This was the Rangers’ Opening Day lineup last year:
1. Kinsler, 2B
2. Andrus, SS
3. Berkman, DH
4. Beltre, 3B
5. Murphy, LF
6. Cruz, RF
7. Pierzynski, C
8. Moreland, 1B
9. Martin, CF
Corrected: Choo 7, Andrus 6, Fielder 3, Beltre 5, Rios 9, Moreland dh, Arencibia 2, Martin 8, Wilson 4, Scheppers 1.
— John Blake (@RangerBlake) March 31, 2014
The Rangers are only a shell of what they were expected to look like three months ago, but there’s a fair amount of lineup depth, and the bullpen is capable of supplementing the workload of the rotation until Colby Lewis, Yu Darvish and Matt Harrison return. The one soft spot in the lineup comes at second base, where Josh Wilson (or Donnie Murphy, for that matter) will presumably put his time in while Jurickson Profar is on the shelf.
Speaking of second basemen, it was smart of Jon Daniels to keep Rougned Odor — the organization’s top prospect — in the minor leagues, rather than forcing a big league job on him just because. In 2014 there’s a strong public yearning for the next great young player every year. It’s like college basketball, in a way: Every year there has to be one or two freshman who are projected to be the next LeBron James… this year it was Andrew Wiggens and Jabari Parker.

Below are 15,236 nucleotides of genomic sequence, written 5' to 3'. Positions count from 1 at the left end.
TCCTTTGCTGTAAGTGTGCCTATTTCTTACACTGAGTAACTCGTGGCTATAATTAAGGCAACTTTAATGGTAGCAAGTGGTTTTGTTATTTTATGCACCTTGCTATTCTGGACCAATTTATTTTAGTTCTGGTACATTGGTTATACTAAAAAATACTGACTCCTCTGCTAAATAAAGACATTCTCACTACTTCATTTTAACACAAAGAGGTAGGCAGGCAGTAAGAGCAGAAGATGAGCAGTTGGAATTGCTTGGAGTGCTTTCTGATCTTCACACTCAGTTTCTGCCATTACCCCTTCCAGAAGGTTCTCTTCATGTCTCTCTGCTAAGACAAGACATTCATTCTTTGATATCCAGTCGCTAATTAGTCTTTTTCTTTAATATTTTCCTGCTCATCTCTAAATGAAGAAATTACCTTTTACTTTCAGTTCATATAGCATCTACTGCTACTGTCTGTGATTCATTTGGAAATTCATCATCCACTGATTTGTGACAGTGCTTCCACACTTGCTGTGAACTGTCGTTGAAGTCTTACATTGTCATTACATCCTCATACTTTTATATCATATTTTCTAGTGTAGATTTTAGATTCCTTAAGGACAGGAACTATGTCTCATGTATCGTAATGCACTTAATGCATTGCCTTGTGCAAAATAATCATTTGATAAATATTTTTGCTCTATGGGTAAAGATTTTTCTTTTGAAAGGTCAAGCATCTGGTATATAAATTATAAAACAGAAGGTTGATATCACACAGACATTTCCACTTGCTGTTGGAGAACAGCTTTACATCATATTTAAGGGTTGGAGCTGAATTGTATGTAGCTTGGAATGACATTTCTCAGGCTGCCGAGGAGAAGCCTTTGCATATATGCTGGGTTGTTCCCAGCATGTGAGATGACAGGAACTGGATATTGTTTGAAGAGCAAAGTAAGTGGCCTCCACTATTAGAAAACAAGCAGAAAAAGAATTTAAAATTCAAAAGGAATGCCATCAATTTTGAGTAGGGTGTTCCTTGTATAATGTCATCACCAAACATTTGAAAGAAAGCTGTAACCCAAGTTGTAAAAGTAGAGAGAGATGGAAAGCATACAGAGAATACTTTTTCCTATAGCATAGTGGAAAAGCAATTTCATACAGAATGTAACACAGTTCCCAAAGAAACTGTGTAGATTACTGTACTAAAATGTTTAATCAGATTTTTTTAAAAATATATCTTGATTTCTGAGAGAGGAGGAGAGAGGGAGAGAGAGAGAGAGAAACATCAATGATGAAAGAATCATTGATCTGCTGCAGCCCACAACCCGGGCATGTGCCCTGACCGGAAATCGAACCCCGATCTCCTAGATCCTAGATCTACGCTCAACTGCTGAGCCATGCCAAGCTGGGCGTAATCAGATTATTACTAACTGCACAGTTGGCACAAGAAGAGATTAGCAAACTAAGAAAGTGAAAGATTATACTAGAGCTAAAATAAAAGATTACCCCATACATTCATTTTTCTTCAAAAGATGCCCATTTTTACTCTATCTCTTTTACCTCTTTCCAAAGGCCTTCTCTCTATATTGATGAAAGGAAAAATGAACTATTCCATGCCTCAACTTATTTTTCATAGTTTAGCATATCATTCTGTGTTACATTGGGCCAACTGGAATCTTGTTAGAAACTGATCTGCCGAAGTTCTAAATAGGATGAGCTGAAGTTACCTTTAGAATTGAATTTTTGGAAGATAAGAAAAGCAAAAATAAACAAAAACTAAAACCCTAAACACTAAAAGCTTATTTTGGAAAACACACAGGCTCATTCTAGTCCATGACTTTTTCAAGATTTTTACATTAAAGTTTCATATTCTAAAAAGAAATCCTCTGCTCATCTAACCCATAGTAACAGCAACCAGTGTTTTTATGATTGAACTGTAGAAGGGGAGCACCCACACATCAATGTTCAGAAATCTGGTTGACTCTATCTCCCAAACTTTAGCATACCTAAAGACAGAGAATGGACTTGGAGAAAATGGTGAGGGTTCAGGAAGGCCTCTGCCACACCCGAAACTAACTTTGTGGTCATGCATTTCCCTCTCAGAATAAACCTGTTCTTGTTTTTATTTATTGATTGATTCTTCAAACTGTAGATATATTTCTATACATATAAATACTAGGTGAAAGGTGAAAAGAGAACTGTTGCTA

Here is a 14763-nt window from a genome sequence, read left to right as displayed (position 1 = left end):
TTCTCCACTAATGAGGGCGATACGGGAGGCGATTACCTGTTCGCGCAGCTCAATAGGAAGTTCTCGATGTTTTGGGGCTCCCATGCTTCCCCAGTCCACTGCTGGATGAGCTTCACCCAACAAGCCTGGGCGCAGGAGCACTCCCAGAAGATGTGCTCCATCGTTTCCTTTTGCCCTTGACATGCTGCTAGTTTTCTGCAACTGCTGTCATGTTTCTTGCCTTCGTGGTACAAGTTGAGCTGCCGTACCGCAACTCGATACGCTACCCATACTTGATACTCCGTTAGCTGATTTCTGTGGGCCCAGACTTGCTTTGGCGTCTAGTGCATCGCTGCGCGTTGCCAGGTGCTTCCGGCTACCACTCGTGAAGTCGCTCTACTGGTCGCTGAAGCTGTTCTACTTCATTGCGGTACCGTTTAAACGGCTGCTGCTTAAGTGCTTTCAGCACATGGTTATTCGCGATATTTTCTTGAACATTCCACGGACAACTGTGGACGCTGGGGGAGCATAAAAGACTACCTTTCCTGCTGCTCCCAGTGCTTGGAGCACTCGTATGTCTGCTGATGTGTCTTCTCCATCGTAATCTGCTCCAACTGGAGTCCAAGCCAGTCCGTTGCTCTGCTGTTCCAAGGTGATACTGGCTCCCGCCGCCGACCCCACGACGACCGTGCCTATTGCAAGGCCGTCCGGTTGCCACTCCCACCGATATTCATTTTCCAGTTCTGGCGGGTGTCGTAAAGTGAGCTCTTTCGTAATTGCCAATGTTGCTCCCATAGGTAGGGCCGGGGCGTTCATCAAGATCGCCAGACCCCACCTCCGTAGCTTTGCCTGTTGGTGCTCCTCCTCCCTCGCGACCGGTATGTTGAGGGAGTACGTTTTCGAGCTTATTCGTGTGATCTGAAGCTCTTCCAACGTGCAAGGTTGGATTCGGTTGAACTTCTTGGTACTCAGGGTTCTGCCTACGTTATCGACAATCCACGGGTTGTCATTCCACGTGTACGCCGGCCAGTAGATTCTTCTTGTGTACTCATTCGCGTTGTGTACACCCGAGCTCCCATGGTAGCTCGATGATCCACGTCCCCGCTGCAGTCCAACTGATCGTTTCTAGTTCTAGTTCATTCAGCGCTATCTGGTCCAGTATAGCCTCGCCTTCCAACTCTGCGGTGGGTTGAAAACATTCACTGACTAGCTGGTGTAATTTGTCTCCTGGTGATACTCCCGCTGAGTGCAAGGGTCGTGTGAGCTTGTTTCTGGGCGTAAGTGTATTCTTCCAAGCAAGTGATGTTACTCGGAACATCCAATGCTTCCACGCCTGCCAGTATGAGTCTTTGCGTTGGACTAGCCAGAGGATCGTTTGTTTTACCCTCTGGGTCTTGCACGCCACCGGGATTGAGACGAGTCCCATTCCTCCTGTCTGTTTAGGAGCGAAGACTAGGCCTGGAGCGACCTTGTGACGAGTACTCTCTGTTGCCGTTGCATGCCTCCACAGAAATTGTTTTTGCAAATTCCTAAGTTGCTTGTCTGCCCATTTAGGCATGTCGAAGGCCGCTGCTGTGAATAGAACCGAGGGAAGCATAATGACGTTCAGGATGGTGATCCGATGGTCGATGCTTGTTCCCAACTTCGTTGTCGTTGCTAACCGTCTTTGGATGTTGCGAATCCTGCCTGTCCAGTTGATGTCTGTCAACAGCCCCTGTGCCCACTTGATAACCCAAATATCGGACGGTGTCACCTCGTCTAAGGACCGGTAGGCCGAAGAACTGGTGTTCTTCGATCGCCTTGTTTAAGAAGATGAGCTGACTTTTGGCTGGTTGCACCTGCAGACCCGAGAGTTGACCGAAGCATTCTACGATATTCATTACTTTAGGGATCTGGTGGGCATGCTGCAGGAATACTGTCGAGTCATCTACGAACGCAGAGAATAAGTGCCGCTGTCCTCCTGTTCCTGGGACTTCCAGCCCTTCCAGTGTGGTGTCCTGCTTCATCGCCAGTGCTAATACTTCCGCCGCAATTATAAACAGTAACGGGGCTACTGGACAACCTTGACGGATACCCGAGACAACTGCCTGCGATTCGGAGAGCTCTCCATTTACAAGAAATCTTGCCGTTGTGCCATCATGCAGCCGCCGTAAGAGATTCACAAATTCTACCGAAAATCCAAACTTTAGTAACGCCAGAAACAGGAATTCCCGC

Anyway, I presume it’s due to the success of Mike Trout, and to a lesser extent players like Bryce Harper and Manny Machado and Jose Fernandez. I’m not saying Rougned Odor is on the same level — because he isn’t — but it did show some restraint from the front office not to go with the more exciting prospect, instead of rolling with Josh Wilson or Donnie Murphy.
Since Profar is expected to miss three months, and assuming Wilson and Murphy are no better than replacement-level, the deft money is on Odor getting a call-up sometime around the end of May. In that case, the Rangers could keep his arbitration clock back and thus retain control of him for the six years beyond 2014. If he was a regular to start this season, he would have been a free agent after 2019 instead of 2020.
I know this sounds like some really petty shit, but every player’s first three years they only make the league minimum, so it’s crucial for franchises to extract as much surplus value out of those deals as they can.
Getting too deep here. It’s Opening Day. A brand new season.
One thought on “Opening Day? Opening Day.”
Well, I was wrong. After spring training I said that the rotation would manage good-enough run suppression, but I was still concerned about the offense.